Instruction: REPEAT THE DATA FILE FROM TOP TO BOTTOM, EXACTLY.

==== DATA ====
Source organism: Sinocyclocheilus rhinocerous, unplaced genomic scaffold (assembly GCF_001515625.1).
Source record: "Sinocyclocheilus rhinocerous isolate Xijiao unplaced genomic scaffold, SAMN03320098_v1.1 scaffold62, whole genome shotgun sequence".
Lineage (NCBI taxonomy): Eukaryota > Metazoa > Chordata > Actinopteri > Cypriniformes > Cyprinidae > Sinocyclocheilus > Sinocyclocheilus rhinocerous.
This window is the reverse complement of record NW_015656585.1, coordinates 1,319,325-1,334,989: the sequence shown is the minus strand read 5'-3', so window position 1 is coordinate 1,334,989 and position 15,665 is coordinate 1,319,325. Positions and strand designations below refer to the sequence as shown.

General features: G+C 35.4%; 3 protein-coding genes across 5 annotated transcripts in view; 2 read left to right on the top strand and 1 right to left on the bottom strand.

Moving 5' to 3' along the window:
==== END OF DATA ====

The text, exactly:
Source organism: Sinocyclocheilus rhinocerous, unplaced genomic scaffold (assembly GCF_001515625.1).
Source record: "Sinocyclocheilus rhinocerous isolate Xijiao unplaced genomic scaffold, SAMN03320098_v1.1 scaffold62, whole genome shotgun sequence".
Lineage (NCBI taxonomy): Eukaryota > Metazoa > Chordata > Actinopteri > Cypriniformes > Cyprinidae > Sinocyclocheilus > Sinocyclocheilus rhinocerous.
This window is the reverse complement of record NW_015656585.1, coordinates 1,319,325-1,334,989: the sequence shown is the minus strand read 5'-3', so window position 1 is coordinate 1,334,989 and position 15,665 is coordinate 1,319,325. Positions and strand designations below refer to the sequence as shown.

General features: G+C 35.4%; 3 protein-coding genes across 5 annotated transcripts in view; 2 read left to right on the top strand and 1 right to left on the bottom strand.

Moving 5' to 3' along the window: